The Blue Dahlia (1946)
Image: Paramount Pictures

Where the film struggles are with the translation of Chandler’s script from page to screen, a script heavy on new characters being introduced, some of whom bring interesting things to the table, others who end up as tepid tools for intrigue and suspense. There are moments in The Blue Dahlia where Marshall and Chandler appear to be on the same page with regard to throwing new, even off-kilter elements at the audience to make the movie as fresh as possible. Buzz, played by Bendix, is a staunch ally of Johnny’s yet unforgivably abrasive to all those he mistrusts, which is pretty much everybody. He is loud and quite obnoxious, although the film clearly establishes that he suffers some light form of postwar psychological disorder. Does that forgive his behavior? Some of it is innate (him repeatedly describing jazz as “monkey music” is…a little discomforting for modern viewers), but he does earn a modicum of empathy. Other cases, like Eddie Harwood, fall flat and are completely uninteresting. Howard Da Silva is a fine enough actor, but he fails to bring any sort of menace to this primary antagonist. Is the problem the actor, the director, or the script? In all likelihood, it’s a nasty little cocktail comprised of all three.

The Blue Dahlia is juggling too many characters and motivations for each and all to carry the same impact. Johnny, Joyce, Helen, Eddie, Buzz, George, several detectives trying to crack the case, a private detective (Will Wright) whose employment under Eddie causes suspicion, multiple goons who show up at one point or another to thwart Johnny in some peculiar ways at times…it is a bit difficult to care about all of these people, some of whom are very flatly written. One suspects this may be the product of Chandler practicing screenwriting for the first time. There is no possibility of luxuriating inside the minds of characters or providing pivotal details through descriptive prose. It must all be dialogue- and scene-driven; maybe Chandler was not entirely up to the task, not to mention the aforementioned face-palm-inducing story about him needing to liquor up for the creative juices to start flowing. Marshall’s direction offers slickness with respect to certain fadeaways and frame compositions, but the script brings the endeavour down a notch. In the end, the film is not bad, just too unwieldy.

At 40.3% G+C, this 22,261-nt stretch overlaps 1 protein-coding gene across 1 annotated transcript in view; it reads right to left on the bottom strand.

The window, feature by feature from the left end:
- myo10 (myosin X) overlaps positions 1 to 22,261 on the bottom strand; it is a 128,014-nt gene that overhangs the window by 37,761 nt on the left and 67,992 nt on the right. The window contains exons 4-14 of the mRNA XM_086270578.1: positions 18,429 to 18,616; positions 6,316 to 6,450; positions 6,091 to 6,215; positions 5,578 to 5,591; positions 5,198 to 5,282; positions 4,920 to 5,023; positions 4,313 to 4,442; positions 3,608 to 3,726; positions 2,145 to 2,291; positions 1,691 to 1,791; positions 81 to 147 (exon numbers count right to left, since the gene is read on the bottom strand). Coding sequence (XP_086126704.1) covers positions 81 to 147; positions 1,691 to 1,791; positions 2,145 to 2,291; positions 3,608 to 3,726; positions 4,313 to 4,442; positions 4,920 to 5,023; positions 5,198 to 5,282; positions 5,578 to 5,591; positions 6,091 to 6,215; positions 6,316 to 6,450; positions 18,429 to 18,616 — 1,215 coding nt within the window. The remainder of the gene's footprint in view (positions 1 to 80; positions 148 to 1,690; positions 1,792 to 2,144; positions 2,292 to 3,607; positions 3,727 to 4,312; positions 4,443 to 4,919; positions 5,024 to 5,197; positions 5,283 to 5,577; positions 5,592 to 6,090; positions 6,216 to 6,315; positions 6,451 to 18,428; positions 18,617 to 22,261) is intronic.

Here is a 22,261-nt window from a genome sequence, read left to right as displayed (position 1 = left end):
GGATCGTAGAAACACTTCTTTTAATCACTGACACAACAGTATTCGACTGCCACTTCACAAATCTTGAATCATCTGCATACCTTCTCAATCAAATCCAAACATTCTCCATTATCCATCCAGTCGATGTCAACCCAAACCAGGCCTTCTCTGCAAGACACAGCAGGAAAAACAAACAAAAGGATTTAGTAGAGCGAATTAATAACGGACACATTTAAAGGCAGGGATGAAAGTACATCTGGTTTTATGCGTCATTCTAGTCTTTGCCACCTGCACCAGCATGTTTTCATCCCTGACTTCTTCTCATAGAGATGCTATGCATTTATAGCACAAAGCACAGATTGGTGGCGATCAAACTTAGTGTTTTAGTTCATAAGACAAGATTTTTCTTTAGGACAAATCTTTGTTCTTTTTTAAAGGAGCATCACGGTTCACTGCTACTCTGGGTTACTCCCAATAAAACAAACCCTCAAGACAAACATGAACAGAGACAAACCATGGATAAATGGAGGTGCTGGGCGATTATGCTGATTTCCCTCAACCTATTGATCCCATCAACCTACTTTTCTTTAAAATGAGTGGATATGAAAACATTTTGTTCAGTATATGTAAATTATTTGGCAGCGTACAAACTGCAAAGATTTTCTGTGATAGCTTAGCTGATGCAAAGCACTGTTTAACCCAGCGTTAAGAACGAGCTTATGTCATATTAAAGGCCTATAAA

Chandler fans will want to check this one out at least to see how his lone screenplay turned out. The man was obviously a very creative talent and George Marshall was a recognized, dependable, and flexible director. It is not as if The Blue Dahlia was a meeting of two minds of dubious creative talent. Unfortunately, those two voices never coalesce to bring something as compelling as some Chandler adaptations (Murder, My Sweet comes to mind). Tellingly, Chandler never wrote another screenplay, even though The Blue Dahlia did earn him an Oscar nomination.

— Edgar Chaput

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Written By

A native of Montréal, Québec, Edgar Chaput has written and podcasted about pop culture since 2011. At first a blogger, then a contributor to Tilt's previous iteration (Sound on Sight), he now helps cover tv and film on a weekly basis. In addition to enjoying the Hollywood of yesteryear and martial arts movies, he is a devoted James Bond fan. English, French, and decent at faking Spanish, don't hesitate to poke him on Twitter (https://twitter.com/double_oh_Pop), Facebook or Instagram (https://www.instagram.com/edchap14/).